Simply put, it saves the final rendered HTML output of your page to a file so next time that page is visited, it doesn’t need to do (almost) any PHP stuff. No template parsing, nothing like that. You can set how long the cached pages last for. It’s wonderful, your sites will fly.
They also have a feature that’s been around a bit longer called HTTP cache expires.
What this one does is cache the page to your browser for a set amount of time.
Don’t use caching for your Bison sites.
Read on to understand why.
Rendered HTML Caching
Why shouldn’t you use the new HTML caching feature? Let’s explain what’s happening:
- When a page is visited for the first time, Statamic will generate the page as normal.
- It’ll get saved as a file. It’s basically nothing more than an oldschool static html page.
- The next time anyone hits that page, the static html page will be served.
Did you catch that? The next time anyone hits it, the cached page will be served.
This is a big problem when you’re display user-specific information on pages, like the contents of a shopping cart.
Think about this:
- Jack adds a product to his cart. The cart item count in the header displays 1. Perfect!
- Fred starts browsing the site. The header shows 1 item in the cart. Wait - Fred never added anything…
- Jack adds another product to his cart. The header shows 2 items. Good, right?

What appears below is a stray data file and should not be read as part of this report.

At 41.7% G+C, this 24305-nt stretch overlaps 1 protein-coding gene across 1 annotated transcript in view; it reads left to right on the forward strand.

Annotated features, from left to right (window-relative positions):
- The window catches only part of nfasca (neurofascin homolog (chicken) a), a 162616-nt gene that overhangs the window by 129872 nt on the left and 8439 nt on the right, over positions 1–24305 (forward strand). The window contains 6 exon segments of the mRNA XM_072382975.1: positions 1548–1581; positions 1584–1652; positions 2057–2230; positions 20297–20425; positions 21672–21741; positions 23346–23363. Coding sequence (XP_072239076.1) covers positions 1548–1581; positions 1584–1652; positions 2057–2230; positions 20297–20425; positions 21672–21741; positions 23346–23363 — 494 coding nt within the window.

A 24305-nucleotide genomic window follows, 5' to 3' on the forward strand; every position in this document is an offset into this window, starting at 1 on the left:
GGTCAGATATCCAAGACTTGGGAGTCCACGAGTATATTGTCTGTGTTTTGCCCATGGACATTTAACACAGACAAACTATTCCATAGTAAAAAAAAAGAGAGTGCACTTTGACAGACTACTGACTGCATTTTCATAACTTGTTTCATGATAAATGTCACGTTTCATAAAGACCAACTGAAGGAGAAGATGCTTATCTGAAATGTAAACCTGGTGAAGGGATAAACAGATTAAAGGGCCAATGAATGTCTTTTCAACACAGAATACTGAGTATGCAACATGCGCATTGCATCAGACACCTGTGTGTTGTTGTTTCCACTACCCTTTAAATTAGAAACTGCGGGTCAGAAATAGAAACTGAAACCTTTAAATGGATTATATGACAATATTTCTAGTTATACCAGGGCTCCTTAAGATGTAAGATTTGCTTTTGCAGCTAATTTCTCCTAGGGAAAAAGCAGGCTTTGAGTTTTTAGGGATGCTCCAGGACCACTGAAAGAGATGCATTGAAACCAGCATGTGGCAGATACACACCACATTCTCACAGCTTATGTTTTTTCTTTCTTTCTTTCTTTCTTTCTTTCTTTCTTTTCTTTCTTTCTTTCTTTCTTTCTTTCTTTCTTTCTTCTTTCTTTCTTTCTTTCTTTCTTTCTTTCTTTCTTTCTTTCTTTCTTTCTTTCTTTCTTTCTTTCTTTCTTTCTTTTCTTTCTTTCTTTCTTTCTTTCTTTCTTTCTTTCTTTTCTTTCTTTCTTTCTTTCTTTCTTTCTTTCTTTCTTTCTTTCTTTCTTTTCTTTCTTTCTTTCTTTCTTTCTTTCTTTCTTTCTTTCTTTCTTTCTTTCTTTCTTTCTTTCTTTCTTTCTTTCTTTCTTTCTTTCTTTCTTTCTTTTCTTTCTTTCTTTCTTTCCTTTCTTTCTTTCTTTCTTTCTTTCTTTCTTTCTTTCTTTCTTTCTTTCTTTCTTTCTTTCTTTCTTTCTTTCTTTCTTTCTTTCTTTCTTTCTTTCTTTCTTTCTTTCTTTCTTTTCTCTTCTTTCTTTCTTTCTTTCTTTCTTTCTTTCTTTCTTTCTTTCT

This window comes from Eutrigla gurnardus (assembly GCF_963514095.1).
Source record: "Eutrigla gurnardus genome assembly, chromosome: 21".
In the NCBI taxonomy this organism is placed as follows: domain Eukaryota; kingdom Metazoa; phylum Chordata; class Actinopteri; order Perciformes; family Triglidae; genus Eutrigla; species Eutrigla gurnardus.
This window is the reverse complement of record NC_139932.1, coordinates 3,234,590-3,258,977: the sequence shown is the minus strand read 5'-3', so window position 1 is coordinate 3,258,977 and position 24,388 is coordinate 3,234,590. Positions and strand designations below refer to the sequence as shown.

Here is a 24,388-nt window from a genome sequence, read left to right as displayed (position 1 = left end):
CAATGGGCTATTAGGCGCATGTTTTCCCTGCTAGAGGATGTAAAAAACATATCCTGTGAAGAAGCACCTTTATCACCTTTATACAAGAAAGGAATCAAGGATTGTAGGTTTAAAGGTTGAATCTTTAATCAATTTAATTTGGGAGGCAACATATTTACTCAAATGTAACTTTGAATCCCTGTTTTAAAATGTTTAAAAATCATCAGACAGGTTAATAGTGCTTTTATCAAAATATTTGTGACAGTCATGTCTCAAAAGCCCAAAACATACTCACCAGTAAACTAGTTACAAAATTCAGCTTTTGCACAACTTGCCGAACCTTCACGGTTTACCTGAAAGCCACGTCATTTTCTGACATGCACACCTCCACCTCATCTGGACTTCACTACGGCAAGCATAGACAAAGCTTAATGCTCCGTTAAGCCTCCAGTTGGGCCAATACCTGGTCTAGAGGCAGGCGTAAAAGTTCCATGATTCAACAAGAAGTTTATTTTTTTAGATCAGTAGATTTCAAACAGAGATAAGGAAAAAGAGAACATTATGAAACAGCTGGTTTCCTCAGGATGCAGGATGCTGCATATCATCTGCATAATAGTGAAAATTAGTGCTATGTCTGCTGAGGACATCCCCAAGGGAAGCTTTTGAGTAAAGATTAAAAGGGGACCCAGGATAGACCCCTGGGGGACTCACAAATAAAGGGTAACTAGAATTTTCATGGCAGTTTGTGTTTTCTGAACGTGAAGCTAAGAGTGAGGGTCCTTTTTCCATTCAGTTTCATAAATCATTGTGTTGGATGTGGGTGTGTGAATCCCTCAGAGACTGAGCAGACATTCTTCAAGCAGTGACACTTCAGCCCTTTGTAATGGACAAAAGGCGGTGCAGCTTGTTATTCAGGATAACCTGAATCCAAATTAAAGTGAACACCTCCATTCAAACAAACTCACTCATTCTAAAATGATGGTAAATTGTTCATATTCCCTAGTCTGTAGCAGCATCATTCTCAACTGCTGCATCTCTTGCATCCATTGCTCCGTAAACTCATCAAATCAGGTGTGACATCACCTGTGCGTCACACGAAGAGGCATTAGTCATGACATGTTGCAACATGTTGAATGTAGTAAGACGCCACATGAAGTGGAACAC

- Jack goes to the page he visited a moment ago. The header shows 1 item again. Whaat?
Confused? Exactly. Whatever is generated at that particular moment—for whoever—will be served again—for anyone—for that page.
HTTP Cache Expires
With this version of caching, the page will get saved to your users’ browsers for a predetermined period of time. With the method mentioned before, a page might be cached between users, this version will cache it for just that user.
It’s still a problem because your cart might say one number on one page but another number on another page.
Unfortunately, in most cases the solution is to just disable caching entirely.
This goes for rendered HTML and HTTP cache expires.
Although, if you’re really set on using the new rendered html caching, you can make sure to have a clear separation of pages that contain user-centric information and pages that don’t. You could then enable caching but use the
exclude option to prevent caching pages that contain user-centric data.
- Remove the cart count from your header (or use AJAX to add it on page load)
- Remove the ‘Logged in as Fred’ from your header
- Only display cart data on pages like /cart, /checkout, etc. Exclude these pages from being cached.